Baboon Genome Project

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Olive baboon. Image source: Stolz, Gary M. [Public domain], via Wikimedia Commons

About the Project

Diversity Panel

Image: Chacma baboon

Chacma baboon

Image source: BBC

 

Image: Guinea baboon

Guinea baboon

Image source: BBC

 

Image: Hamadrayas baboon

Hamadrayas baboon

Image source: Wisconsin National Primate Research Center

 

Image: Kinda baboon

Kinda baboon

 

Image: Yellow baboon

Yellow baboon

The BCM-HGSC is sequencing and analyzing the genome of the baboon (genus Papio). A high quality draft sequence of the reference genome has been produced from an olive baboon (Papio anubis), using read data produced by the Sanger, 454 and Illumina platforms. 

In addition to the deep sequence coverage of the reference olive baboon, BCM-HGSC has generated whole genome coverage from additional olive baboons, as well as individuals representing hamadryas (P. hamadryas), Guinea (P. papio), yellow (P. cynocephalus), chacma (P. ursinus) and kinda (P. kindae) baboons. Comparative analyses of these data are in progress and will result in a description of genomic diversity within and among species of the genus Papio. Comparisons with the human and other nonhuman primate genomes are also in progress.

Baboons are important both as a well-studied and diverse evolutionary radiation of Old World monkeys, and as laboratory primates commonly used in biomedical research. Although closely related, the species within this genus differ in social behavior, ecology, body size and other fundamental characteristics. In the laboratory, baboons are used as models of several human diseases, including cardiovascular disease, obesity, hypertension, epilepsy, infectious disease and various aspects of basic neurobiology.

The project is funded by the National Human Genome Research Institute (NHGRI).

Diversity Panel

  • Chacma baboon (P. ursinus)
  • Guinea baboon (P. papio)
  • Hamadrayas baboon (P. hamadrayas)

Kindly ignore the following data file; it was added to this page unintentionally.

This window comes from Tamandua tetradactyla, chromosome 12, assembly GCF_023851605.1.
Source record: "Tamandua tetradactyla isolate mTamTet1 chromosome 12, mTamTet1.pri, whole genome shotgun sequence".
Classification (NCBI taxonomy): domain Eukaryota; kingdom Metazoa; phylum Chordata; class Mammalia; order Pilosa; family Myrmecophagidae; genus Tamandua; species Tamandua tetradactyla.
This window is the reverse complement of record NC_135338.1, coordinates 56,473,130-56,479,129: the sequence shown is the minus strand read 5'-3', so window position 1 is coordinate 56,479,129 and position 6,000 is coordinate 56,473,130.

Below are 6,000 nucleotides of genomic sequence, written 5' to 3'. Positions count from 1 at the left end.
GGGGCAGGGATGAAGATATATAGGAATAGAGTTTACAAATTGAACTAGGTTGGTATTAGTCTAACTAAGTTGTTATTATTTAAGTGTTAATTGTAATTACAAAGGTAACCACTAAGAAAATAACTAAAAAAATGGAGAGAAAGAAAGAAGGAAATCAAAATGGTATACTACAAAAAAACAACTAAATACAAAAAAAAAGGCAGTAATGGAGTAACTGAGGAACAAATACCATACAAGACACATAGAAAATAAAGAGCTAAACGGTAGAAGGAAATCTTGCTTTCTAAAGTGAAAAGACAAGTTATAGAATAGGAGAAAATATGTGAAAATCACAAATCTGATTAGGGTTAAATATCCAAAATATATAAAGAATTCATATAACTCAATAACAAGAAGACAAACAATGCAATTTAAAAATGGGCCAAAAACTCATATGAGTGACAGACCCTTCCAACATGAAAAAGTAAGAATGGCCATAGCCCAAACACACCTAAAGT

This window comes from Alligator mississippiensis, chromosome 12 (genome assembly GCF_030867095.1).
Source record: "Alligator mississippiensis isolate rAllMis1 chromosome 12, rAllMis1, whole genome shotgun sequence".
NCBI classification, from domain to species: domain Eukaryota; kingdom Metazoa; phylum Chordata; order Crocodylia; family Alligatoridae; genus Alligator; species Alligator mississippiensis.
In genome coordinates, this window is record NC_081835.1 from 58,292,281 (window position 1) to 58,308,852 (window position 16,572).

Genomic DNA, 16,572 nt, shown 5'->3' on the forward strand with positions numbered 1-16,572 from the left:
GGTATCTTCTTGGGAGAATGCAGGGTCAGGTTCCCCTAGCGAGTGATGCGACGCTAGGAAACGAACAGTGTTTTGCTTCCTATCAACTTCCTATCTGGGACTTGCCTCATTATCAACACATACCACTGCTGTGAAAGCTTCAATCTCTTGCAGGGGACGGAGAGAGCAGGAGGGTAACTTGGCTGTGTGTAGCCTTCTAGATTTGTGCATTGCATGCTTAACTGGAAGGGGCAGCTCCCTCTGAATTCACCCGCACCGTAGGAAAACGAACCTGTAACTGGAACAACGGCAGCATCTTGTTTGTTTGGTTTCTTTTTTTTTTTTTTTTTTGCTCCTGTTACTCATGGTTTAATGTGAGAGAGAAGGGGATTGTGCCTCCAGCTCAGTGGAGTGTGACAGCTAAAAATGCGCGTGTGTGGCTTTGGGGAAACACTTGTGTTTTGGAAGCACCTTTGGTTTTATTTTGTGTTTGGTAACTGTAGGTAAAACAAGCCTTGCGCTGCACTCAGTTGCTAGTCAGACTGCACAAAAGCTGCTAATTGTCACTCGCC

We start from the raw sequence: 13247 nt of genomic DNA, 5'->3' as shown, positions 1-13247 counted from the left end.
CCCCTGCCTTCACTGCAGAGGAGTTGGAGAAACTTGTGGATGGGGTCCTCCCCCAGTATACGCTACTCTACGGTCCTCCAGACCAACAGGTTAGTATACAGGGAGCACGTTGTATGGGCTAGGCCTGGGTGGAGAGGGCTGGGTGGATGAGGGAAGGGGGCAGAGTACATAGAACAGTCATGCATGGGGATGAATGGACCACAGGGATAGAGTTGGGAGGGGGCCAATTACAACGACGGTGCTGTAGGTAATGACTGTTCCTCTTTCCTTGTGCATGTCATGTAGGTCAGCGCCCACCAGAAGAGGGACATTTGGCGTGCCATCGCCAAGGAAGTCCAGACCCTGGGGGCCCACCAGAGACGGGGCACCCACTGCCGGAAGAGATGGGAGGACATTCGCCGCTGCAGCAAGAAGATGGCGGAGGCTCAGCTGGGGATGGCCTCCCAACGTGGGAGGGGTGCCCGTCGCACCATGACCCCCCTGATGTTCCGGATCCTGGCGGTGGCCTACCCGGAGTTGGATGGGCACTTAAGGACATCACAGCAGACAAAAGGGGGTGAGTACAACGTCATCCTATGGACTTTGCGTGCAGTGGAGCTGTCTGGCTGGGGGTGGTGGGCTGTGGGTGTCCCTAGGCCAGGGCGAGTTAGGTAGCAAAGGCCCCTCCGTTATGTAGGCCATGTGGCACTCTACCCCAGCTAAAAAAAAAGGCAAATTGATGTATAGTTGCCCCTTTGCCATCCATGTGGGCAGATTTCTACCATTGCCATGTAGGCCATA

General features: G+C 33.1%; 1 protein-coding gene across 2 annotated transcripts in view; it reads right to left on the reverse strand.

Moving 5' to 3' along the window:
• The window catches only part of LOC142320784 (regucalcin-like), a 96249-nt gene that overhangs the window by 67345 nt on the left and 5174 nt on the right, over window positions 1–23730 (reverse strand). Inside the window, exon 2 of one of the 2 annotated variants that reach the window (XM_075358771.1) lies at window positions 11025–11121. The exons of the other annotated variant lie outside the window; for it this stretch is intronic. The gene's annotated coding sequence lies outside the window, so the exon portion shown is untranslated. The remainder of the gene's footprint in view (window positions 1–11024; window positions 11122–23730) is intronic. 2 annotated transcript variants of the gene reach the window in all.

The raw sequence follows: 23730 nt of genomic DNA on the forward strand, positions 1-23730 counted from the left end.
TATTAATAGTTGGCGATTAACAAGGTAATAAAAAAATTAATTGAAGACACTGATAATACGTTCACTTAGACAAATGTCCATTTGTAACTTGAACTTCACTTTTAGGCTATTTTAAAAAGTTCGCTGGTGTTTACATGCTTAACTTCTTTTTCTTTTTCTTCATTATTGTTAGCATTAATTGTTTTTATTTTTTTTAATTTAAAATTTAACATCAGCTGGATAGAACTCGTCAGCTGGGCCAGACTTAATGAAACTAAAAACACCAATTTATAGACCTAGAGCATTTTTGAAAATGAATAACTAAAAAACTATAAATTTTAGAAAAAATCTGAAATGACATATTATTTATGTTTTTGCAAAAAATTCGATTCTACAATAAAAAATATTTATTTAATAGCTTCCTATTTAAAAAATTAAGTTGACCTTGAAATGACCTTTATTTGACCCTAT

• Kinda baboon (P. kindae)
  • Yellow baboon (P. cynocephalus)
  • Additional Olive baboons (P. anubis)

Genomic Resources

Related Publications

Tsukayama P, Boolchandani M, Patel S, Pehrsson EC, Gibson MK, Chiou KL, et al. Characterization of Wild and Captive Baboon Gut Microbiota and Their Antibiotic Resistomes. mSystems. 2018 ;3(3).

Joganic JL, Willmore KE, Richtsmeier JT, Weiss KM, Mahaney MC, Rogers J, et al. Additive genetic variation in the craniofacial skeleton of baboons (genus Papio) and its relationship to body and cranial size. Am J Phys Anthropol. 2018 ;165(2):269-285.

Steely CJ, Walker JA, Jordan VE, Beckstrom TO, McDaniel CL, St Romain CP, et al. Alu Insertion Polymorphisms as Evidence for Population Structure in Baboons. Genome Biol Evol. 2017 ;9(9):2418-2427.

Buechler CR, Bailey AL, Lauck M, Heffron A, Johnson JC, Lawson CCampos, et al. Genome Sequence of a Novel Kunsagivirus (Picornaviridae: Kunsagivirus) from a Wild Baboon (Papio cynocephalus). Genome Announc. 2017 ;5(18).

Buechler CR, Bailey AL, Weiler AM, Barry GL, Breitbach ME, Stewart LM, et al. Seroprevalence of Zika Virus in Wild African Green Monkeys and Baboons. mSphere. 2017 ;2(2).

Bailey AL, Lauck M, Mohns M, Peterson EJ, Beheler K, Brunner KG, et al. Durable sequence stability and bone marrow tropism in a macaque model of human pegivirus infection. Sci Transl Med. 2015 ;7(305):305ra144.

Johnson Z, Brent L, Alvarenga JCarlos, Comuzzie AG, Shelledy W, Ramirez S, et al. Genetic influences on response to novel objects and dimensions of personality in Papio baboons. Behav Genet. 2015 ;45(2):215-27.

Bailey AL, Lauck M, Sibley SD, Pecotte J, Rice K, Weny G, et al. Two novel simian arteriviruses in captive and wild baboons (Papio spp.). J Virol. 2014 ;88(22):13231-9.